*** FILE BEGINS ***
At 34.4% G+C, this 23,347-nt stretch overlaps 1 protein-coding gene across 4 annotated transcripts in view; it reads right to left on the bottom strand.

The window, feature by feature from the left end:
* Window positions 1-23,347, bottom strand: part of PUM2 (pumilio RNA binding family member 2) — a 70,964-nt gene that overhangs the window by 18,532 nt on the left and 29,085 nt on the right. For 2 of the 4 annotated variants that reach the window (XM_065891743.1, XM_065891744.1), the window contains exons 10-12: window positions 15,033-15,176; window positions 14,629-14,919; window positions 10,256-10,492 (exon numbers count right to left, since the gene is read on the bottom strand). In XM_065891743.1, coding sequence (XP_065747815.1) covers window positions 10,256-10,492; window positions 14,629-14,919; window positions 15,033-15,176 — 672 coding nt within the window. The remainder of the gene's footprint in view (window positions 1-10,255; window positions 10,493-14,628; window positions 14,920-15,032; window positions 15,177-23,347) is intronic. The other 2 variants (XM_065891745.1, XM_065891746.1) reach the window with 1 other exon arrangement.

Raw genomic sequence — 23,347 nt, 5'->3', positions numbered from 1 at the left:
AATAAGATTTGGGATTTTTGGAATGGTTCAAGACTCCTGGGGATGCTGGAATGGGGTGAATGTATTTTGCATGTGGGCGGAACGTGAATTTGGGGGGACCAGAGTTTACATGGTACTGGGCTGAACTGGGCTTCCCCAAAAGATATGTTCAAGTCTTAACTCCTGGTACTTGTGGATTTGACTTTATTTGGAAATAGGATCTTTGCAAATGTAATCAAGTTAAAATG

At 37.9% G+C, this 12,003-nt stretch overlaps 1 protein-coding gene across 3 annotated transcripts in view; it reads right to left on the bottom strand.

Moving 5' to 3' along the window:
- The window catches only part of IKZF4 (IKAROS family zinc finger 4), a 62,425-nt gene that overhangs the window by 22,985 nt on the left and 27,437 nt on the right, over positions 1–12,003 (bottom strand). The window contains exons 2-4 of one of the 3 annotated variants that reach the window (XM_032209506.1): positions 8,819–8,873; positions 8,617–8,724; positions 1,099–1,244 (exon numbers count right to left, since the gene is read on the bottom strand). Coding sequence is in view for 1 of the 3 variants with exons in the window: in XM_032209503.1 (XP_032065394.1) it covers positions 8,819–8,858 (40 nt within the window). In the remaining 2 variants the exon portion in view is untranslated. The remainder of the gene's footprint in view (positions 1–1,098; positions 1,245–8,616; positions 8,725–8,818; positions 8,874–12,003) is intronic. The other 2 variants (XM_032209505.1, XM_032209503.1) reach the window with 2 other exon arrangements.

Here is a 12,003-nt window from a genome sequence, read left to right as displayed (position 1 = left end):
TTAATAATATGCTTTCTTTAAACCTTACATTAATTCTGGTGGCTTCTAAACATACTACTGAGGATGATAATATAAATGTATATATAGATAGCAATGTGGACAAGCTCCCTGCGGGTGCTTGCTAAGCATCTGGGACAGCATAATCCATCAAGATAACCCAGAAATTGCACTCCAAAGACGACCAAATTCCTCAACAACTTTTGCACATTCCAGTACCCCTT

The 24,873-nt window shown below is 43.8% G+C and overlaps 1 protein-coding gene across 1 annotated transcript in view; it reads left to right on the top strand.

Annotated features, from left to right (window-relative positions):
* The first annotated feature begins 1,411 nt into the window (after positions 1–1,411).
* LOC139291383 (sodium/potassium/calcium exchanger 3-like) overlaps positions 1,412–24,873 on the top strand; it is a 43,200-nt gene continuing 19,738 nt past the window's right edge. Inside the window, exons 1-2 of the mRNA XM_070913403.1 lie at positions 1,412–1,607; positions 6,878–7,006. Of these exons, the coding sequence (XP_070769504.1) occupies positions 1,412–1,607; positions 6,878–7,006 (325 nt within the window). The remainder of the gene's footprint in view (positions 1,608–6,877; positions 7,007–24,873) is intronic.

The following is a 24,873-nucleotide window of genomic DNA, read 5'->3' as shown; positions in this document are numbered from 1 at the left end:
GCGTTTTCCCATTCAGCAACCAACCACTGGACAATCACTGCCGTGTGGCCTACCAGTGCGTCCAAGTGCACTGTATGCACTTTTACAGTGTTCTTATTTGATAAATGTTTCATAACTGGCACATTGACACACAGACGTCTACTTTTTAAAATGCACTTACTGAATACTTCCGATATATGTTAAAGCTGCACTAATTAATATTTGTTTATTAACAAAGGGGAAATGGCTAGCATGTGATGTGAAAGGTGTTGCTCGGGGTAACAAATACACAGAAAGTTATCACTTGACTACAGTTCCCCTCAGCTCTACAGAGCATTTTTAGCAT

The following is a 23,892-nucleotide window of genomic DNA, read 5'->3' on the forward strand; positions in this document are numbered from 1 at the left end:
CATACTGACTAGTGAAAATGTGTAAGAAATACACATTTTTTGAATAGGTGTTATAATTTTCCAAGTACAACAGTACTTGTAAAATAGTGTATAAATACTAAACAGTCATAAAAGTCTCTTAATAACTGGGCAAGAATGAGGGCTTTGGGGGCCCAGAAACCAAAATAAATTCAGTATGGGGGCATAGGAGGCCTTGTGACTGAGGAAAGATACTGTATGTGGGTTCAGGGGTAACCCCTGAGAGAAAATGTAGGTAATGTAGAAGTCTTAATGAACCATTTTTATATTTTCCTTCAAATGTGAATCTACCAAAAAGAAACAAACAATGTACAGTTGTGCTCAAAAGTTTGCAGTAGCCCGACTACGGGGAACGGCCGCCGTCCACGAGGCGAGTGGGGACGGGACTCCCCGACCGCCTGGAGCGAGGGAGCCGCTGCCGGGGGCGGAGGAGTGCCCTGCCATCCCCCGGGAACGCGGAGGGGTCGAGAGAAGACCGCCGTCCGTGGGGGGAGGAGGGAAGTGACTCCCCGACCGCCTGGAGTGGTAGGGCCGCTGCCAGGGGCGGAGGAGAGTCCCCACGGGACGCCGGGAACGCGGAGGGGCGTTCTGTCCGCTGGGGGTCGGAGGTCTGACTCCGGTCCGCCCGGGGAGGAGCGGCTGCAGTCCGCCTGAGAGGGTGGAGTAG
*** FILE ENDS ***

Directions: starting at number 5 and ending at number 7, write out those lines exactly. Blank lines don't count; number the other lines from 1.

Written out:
AATAAGATTTGGGATTTTTGGAATGGTTCAAGACTCCTGGGGATGCTGGAATGGGGTGAATGTATTTTGCATGTGGGCGGAACGTGAATTTGGGGGGACCAGAGTTTACATGGTACTGGGCTGAACTGGGCTTCCCCAAAAGATATGTTCAAGTCTTAACTCCTGGTACTTGTGGATTTGACTTTATTTGGAAATAGGATCTTTGCAAATGTAATCAAGTTAAAATG

At 37.9% G+C, this 12,003-nt stretch overlaps 1 protein-coding gene across 3 annotated transcripts in view; it reads right to left on the bottom strand.

Moving 5' to 3' along the window: